The Gallic Confession (A.D.1559) makes a distinction between canonical and other books, the former being the rule and norm of faith, not only by the consent of the Church, but much more by the testimony and intrinsic persuasion of the Spirit, by whose suggestions we are taught to distinguish them from other ecclesiastical books, which, though useful, are not of the kind that any article of faith can be constituted by them.(376)
The Belgic Confession (A.D.1561) makes a distinction between the sacred and apocryphal books. The latter may be read by the Church, but no doctrine can be derived from them. In the list of New Testament books given there are fourteen epistles of Paul.(377)
The canon of the Waldenses must have coincided at first with that of the Roman Church; for the Dublin MS. containing the New Testament has attached to it the Book of Wisdom and the first twenty-three chapters of Sirach; while the Zurich codex of the New Testament has marginal references to the Apocrypha; to Judith, Tobit, 4 Esdras, Wisdom, Sirach, and Susanna. The Nobla Leyczon containing a brief narration of the contents of the Old and New Testaments confirms this opinion. It opposes, however, the old law to the new, making them antagonistic. The historical document containing the articles of "The Union of the Valleys," A.D.1571, separates indeed the canonical and apocryphal books, purporting to be founded on a Confession of Faith as old as A.D.1120; but the latter is mythical, as appears from a comparison of it with the epistle which the legates of the Waldensians gave to OEcolampadius. The articles of that "Union" are copied from Morel's account of his transactions with OEcolampadius and Bucer in 1530. The literature of this people was altered by Hussite influences and the Reformation; so that though differing little from the Romanists at first except in ecclesiastical discipline, they diverged widely afterwards by adopting the Protestant canon and doctrines.(378) Hence, the Confession issued in 1655 enumerates as Holy Scripture nothing but the Jewish Palestinian canon, and the usual books of the New Testament.(379)
The canon of the Anglican Church (1562), given in the sixth article of religion, defines holy Scripture to be "those canonical books of the Old and New Testament, of whose authority was never any doubt in the Church." After giving the names and number of the canonical books, the article prefaces the apocryphal ones with, "And the other books (as Hierome saith) the Church doth read for example of life and instruction of manners; but yet doth it not apply them to establish any doctrine? Such are these following," &c., &c. At the end it is stated that "all the books of the New Testament, as they are commonly received, we do receive and account them canonical." The article is ambiguous. If the canonical books enumerated are those meant in the phrase "of whose authority was never any doubt in the Church," the statement is incorrect. If a distinction is implied between the canonical books and such canonical ones as have never been doubted in the Church, the meaning is obscure. In either case the language is not explicit.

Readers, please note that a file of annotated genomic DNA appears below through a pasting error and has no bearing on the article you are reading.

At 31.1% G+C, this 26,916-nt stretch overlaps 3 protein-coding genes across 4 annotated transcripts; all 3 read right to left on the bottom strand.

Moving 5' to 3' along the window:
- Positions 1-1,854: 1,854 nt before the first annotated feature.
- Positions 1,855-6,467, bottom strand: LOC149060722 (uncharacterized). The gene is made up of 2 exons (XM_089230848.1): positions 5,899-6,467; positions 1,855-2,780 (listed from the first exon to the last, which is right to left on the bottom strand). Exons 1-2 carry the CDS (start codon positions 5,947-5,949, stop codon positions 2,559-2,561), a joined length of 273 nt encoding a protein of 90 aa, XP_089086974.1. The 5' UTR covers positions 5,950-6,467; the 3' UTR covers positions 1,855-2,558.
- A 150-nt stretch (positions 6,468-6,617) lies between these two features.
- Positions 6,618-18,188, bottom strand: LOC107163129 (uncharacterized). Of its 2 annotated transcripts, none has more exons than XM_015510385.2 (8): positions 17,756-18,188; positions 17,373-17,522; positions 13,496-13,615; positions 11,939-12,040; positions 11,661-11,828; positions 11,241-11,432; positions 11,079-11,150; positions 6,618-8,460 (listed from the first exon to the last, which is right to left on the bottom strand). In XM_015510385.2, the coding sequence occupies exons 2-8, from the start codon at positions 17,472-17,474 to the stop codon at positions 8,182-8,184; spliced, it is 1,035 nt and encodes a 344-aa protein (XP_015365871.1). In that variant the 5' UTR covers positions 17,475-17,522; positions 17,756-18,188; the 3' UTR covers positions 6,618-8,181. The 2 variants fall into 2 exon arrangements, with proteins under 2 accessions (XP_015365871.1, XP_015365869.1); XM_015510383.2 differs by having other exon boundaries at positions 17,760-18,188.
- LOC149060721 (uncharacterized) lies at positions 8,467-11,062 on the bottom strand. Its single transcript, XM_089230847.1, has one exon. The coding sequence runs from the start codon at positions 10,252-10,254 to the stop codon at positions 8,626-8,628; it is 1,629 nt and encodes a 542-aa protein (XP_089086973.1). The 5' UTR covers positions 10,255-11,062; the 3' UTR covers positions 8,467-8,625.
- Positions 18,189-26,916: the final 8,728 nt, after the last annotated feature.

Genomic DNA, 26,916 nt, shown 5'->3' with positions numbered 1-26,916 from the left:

The Scottish or Westminster Confession of Faith gives a list of all the books of the Old and New Testaments as the Word of God written; adding that those called the apocrypha are not of divine inspiration, and no part of the canon, -- of no authority in the Church, nor to be approved or made use of otherwise than human writings.
The Roman Catholic canon was finally determined at the Council of Trent (1546), which adopted all the books in the Vulgate as sacred and canonical, without distinction. Third and fourth Esdras, third Maccabees, and the prayer of Manasseh were not included; though the first and last appeared in the original Clementine edition of 1592, but apart from the canonical books. They are not in the Sixtine edition of 1590.(380) A council at Florence in 1441 had set the example which was followed at Trent. But this stringent decree did not prevent individual Catholics from making a distinction between the books, in assuming a first and second canon or proto-canonical and deutero-canonical books; as did Sixtis Senensis, B. Lamy, Anton a matre Dei, Jahn, and others; though it is hardly consistent with orthodox Catholicism or the view of those who passed the decree. When the writings are said to be of different authority -- some more, others less -- the intent of the council is violated. The Vatican council (1870) confirmed the Tridentine decree respecting the canon.
The Greek Church, after several ineffectual attempts to uphold the old distinction between the canonical and ecclesiastical books by Metrophanes Critopulus patriarch of Alexandria in 1625, and Cyril Lucaris patriarch of Constantinople (1638 A.D.),(381) came to the same decision with the Romish, and canonized all the apocrypha. This was done at a Jerusalem synod under Dositheus in 1672.